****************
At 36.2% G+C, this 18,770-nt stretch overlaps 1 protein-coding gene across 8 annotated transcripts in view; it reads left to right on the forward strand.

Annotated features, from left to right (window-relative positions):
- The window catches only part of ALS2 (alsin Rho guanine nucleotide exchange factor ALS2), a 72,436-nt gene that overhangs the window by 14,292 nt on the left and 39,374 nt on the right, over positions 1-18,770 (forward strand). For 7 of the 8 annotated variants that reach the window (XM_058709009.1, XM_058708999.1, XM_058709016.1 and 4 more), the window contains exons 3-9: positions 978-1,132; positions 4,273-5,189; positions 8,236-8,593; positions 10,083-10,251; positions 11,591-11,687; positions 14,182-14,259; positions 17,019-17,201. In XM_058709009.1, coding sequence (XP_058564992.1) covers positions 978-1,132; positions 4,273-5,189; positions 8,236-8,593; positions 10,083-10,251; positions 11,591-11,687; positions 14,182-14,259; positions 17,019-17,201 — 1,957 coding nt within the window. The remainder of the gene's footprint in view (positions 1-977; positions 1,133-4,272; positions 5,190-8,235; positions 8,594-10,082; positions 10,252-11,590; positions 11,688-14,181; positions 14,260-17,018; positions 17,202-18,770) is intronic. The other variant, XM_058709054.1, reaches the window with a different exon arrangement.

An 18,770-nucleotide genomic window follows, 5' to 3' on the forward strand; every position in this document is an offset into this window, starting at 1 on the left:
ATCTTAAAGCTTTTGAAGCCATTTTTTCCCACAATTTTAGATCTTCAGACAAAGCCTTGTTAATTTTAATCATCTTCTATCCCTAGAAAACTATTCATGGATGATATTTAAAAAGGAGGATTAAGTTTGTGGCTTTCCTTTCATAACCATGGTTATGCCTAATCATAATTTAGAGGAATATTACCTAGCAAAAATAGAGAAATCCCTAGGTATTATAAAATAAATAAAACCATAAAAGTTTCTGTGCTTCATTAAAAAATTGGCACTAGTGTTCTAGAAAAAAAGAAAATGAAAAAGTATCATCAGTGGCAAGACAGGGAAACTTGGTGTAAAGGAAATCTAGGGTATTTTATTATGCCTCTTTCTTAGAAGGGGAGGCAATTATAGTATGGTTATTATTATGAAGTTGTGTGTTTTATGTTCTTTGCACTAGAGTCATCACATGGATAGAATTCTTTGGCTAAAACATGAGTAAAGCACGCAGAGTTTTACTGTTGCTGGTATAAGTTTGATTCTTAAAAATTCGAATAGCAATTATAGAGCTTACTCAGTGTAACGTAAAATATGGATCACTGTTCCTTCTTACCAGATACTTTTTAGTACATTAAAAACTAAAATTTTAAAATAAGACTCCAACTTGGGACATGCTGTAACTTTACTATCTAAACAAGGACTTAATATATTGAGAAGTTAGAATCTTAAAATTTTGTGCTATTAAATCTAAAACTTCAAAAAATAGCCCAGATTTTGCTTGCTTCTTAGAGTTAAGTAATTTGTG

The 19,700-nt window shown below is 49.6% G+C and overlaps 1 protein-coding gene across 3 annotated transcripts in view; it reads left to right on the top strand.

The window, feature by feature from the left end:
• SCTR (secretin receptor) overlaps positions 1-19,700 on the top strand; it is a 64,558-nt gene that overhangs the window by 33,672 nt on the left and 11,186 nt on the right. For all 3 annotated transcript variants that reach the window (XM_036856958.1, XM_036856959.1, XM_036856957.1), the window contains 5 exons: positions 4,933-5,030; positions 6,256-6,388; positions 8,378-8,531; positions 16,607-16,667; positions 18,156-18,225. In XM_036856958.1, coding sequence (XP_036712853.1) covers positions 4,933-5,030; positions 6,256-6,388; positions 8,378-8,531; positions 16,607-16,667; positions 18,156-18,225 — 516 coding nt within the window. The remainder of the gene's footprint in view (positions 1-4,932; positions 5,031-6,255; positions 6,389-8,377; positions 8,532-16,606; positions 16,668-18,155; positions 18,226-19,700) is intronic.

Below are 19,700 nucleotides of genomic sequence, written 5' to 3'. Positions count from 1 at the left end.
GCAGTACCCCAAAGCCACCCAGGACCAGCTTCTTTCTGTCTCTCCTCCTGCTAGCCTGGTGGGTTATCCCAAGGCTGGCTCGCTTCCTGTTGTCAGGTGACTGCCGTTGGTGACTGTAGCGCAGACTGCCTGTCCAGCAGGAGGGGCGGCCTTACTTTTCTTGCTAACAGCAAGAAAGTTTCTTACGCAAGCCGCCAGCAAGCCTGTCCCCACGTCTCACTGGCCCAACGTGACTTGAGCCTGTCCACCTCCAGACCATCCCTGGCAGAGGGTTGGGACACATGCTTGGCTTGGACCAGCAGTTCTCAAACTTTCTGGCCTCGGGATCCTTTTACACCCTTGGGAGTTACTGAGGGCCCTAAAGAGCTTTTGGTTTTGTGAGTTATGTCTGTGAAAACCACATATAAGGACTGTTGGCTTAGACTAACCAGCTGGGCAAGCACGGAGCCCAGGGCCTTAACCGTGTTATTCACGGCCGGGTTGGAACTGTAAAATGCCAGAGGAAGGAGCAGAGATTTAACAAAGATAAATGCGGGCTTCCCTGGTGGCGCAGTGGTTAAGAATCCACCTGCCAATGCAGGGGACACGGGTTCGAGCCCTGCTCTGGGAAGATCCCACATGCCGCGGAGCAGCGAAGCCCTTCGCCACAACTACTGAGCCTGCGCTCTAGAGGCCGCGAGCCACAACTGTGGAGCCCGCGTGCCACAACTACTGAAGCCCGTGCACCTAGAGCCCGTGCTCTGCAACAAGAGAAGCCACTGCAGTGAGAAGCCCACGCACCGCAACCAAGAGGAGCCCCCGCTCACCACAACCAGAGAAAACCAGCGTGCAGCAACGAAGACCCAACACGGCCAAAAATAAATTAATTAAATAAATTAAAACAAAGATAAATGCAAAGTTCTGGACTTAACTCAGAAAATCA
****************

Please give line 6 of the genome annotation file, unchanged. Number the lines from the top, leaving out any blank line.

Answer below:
The 19,700-nt window shown below is 49.6% G+C and overlaps 1 protein-coding gene across 3 annotated transcripts in view; it reads left to right on the top strand.